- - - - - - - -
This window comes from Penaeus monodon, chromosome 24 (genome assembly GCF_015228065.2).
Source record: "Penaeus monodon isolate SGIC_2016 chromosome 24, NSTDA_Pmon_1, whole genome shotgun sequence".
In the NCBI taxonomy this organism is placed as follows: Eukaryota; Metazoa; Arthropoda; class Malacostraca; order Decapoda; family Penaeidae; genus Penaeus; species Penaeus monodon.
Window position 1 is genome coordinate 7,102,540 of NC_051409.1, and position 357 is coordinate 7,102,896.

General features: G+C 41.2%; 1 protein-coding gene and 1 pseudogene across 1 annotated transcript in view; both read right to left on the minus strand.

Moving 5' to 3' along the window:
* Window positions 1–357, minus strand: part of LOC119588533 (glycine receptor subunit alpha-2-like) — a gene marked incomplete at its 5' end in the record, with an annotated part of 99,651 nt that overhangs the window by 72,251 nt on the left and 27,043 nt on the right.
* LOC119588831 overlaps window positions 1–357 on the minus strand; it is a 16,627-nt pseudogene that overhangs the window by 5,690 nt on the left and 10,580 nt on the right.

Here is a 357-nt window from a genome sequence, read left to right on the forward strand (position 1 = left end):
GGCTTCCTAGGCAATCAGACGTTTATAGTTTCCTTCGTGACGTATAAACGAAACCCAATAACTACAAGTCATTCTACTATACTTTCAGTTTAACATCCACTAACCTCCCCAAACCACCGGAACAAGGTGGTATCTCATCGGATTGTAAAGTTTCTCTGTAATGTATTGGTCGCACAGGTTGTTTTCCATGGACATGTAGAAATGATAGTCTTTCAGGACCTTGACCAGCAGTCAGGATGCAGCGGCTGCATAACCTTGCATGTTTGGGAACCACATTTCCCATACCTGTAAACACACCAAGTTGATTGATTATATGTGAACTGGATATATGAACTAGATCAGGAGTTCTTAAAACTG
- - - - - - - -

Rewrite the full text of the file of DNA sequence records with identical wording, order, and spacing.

This window comes from Penaeus monodon, chromosome 24 (genome assembly GCF_015228065.2).
Source record: "Penaeus monodon isolate SGIC_2016 chromosome 24, NSTDA_Pmon_1, whole genome shotgun sequence".
In the NCBI taxonomy this organism is placed as follows: Eukaryota; Metazoa; Arthropoda; class Malacostraca; order Decapoda; family Penaeidae; genus Penaeus; species Penaeus monodon.
Window position 1 is genome coordinate 7,102,540 of NC_051409.1, and position 357 is coordinate 7,102,896.

General features: G+C 41.2%; 1 protein-coding gene and 1 pseudogene across 1 annotated transcript in view; both read right to left on the minus strand.

Moving 5' to 3' along the window:
* Window positions 1–357, minus strand: part of LOC119588533 (glycine receptor subunit alpha-2-like) — a gene marked incomplete at its 5' end in the record, with an annotated part of 99,651 nt that overhangs the window by 72,251 nt on the left and 27,043 nt on the right.
* LOC119588831 overlaps window positions 1–357 on the minus strand; it is a 16,627-nt pseudogene that overhangs the window by 5,690 nt on the left and 10,580 nt on the right.

Here is a 357-nt window from a genome sequence, read left to right on the forward strand (position 1 = left end):
GGCTTCCTAGGCAATCAGACGTTTATAGTTTCCTTCGTGACGTATAAACGAAACCCAATAACTACAAGTCATTCTACTATACTTTCAGTTTAACATCCACTAACCTCCCCAAACCACCGGAACAAGGTGGTATCTCATCGGATTGTAAAGTTTCTCTGTAATGTATTGGTCGCACAGGTTGTTTTCCATGGACATGTAGAAATGATAGTCTTTCAGGACCTTGACCAGCAGTCAGGATGCAGCGGCTGCATAACCTTGCATGTTTGGGAACCACATTTCCCATACCTGTAAACACACCAAGTTGATTGATTATATGTGAACTGGATATATGAACTAGATCAGGAGTTCTTAAAACTG